Fire Drill Friday does say which other celebrities will lend their star power to the cause and join her in DC.
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By Harry Kretchmer
By 2030, almost a third of all the energy consumed in the European Union must come from renewable sources, according to binding targets agreed in 2018. Sweden is helping lead the way.
Sweden is a world leader in renewable energy consumption. Swedish Institute/World Bank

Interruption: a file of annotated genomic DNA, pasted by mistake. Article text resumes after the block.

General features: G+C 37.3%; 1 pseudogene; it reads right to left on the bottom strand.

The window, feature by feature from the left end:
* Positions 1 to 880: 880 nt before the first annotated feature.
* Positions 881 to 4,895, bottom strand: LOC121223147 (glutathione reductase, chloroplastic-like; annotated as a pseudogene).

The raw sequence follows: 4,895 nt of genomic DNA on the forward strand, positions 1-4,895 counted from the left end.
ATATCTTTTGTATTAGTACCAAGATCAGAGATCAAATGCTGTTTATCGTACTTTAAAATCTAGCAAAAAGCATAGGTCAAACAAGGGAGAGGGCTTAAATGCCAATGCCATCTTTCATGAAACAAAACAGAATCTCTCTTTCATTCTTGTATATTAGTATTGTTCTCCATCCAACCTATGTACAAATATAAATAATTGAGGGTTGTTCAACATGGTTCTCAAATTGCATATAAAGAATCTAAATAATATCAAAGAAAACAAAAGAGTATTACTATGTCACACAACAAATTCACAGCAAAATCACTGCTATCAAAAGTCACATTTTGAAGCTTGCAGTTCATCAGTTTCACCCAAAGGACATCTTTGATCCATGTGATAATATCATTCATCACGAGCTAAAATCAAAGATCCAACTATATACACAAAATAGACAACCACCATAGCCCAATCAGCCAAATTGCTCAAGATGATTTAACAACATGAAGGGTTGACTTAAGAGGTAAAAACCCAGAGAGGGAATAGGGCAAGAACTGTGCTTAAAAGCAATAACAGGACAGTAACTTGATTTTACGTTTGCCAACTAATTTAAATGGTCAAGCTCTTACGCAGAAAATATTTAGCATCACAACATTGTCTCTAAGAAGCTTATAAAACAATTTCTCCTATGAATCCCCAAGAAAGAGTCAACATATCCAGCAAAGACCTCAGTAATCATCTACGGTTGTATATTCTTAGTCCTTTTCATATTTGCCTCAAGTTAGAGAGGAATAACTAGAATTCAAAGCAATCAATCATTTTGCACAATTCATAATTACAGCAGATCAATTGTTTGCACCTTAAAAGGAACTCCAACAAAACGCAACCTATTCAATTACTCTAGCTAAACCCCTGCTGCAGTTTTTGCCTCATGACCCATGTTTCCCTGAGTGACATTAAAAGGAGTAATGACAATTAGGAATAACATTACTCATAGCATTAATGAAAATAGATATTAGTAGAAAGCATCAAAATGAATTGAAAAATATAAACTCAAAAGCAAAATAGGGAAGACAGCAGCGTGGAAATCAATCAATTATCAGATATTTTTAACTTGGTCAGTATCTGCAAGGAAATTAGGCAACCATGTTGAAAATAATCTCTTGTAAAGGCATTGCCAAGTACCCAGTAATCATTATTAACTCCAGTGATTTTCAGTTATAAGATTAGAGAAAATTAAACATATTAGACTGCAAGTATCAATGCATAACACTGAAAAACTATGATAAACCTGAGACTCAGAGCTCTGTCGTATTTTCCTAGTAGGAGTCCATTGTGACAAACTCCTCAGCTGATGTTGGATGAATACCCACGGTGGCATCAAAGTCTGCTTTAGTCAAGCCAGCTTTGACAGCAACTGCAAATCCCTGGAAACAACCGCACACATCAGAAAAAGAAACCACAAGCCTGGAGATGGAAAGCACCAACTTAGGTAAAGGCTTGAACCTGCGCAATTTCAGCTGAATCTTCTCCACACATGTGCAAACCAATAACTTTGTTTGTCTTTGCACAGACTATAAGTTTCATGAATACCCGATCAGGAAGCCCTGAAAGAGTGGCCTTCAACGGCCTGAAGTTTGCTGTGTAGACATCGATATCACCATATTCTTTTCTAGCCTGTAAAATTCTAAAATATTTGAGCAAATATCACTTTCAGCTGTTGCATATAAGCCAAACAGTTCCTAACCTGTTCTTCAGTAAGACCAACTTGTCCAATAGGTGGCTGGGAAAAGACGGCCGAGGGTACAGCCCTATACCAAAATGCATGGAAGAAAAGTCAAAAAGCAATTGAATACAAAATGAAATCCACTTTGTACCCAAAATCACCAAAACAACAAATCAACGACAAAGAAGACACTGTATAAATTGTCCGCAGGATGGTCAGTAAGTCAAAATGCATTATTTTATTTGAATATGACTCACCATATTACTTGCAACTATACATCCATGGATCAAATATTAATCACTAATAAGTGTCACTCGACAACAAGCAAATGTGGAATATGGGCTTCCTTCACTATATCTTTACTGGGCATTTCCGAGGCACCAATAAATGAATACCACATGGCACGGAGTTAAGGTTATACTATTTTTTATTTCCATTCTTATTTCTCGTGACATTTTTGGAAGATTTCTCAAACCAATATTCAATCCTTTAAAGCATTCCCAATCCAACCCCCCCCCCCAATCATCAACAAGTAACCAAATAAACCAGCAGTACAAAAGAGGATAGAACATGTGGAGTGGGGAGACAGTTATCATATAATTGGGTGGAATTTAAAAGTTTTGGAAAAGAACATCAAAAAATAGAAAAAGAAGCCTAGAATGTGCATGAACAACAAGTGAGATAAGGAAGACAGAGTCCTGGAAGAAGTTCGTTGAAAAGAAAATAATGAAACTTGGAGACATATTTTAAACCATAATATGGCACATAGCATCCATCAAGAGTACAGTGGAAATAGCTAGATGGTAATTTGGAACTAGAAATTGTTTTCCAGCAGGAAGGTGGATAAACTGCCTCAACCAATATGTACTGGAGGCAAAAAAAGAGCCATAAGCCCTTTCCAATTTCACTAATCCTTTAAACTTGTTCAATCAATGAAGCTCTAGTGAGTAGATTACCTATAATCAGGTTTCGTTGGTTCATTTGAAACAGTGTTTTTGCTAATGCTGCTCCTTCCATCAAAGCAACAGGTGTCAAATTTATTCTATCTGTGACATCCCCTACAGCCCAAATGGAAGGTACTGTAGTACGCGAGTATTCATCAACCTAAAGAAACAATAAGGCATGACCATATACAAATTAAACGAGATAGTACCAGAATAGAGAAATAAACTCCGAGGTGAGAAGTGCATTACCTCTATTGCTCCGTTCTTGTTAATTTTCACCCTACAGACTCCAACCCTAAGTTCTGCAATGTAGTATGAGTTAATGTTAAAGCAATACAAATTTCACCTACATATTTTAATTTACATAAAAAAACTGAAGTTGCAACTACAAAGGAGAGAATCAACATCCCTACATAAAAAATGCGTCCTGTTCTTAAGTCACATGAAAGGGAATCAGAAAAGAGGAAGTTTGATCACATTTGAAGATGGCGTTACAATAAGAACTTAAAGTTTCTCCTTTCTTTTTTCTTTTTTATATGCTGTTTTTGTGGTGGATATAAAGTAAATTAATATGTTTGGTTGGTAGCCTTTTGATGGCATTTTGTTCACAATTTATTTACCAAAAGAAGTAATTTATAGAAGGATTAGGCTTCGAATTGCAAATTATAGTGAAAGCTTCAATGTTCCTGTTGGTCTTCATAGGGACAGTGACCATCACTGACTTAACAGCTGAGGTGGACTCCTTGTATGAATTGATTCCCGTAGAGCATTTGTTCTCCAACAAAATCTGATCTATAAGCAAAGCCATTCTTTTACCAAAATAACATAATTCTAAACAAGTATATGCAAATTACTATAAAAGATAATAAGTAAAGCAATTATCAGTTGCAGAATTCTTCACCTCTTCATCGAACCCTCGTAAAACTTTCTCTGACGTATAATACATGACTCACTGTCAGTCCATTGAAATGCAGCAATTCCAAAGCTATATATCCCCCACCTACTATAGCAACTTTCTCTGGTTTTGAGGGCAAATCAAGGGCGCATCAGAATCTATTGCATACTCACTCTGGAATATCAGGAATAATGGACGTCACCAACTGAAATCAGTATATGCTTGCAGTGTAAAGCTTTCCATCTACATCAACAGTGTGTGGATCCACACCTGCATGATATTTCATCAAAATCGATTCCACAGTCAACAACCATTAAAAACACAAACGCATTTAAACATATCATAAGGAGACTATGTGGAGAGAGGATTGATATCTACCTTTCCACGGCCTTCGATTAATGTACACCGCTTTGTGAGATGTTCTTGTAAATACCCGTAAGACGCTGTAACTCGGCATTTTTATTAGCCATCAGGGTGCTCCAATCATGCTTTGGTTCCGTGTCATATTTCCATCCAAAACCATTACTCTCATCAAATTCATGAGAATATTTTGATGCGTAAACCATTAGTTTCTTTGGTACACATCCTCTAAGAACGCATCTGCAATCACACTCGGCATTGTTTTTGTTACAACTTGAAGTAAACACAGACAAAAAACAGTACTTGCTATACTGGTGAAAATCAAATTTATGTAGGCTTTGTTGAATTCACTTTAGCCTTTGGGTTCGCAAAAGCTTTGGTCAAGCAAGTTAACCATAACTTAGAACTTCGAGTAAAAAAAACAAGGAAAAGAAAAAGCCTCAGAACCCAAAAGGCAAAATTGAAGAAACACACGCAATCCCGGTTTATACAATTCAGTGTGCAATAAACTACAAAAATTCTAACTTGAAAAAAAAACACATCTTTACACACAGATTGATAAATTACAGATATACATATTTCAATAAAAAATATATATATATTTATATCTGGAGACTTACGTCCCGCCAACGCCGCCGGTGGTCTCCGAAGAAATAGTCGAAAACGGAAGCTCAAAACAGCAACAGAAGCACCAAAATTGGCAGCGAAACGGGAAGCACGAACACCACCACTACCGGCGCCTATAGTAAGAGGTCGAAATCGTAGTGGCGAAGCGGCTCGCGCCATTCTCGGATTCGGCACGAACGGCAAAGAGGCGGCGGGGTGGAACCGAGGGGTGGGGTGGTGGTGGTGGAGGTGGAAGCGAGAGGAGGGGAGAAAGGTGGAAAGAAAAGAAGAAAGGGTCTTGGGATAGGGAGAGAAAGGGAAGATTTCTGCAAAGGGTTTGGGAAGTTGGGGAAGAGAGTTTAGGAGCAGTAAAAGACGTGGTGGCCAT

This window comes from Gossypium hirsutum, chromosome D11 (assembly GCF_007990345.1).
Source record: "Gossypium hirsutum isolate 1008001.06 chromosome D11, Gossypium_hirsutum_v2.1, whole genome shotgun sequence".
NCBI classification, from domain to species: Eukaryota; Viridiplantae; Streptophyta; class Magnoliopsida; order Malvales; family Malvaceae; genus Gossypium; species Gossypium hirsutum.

Naturally Warm<p>54% of Sweden's power comes from renewables, and is helped by its geography. With plenty of moving water and 63% forest cover, it's no surprise the <a href="https://sweden.se/nature/energy-use-in-sweden/#" target="_blank">two largest renewable power sources</a> are hydropower and biomass. And that biomass is helping support a local energy boom.</p><p>Heating is a key use of energy in a cold country like Sweden. In recent decades, as fuel oil taxes have increased, the country's power companies have turned to renewables, like biomass, to fuel local 'district heating' plants.</p><p>In Sweden these trace their <a href="https://www.sciencedirect.com/science/article/pii/S0360544217304140#fig3" target="_blank">origins back to 1948</a>, when a power station's excess heat was first used to heat nearby buildings: steam is <a href="https://www.sciencedirect.com/topics/engineering/district-heating-system" target="_blank">forced along a network of pipes</a> to wherever it's needed. Today, there are around 500 district heating systems across the country, from major cities to small villages, providing heat to homes and businesses.</p><p>District heating used to be fueled mainly from the <a href="https://www.sciencedirect.com/science/article/pii/S0360544217304140" target="_blank">by-products of power plants</a>, waste-to-energy plants and industrial processes. These days, however, Sweden is bringing more renewable sources into the mix. And as a result of competition, this localized form of power is now the country's<a href="https://www.sciencedirect.com/science/article/pii/S0360544217304140#fig3" target="_blank" rel="noopener noreferrer"> home-heating market leader.</a></p>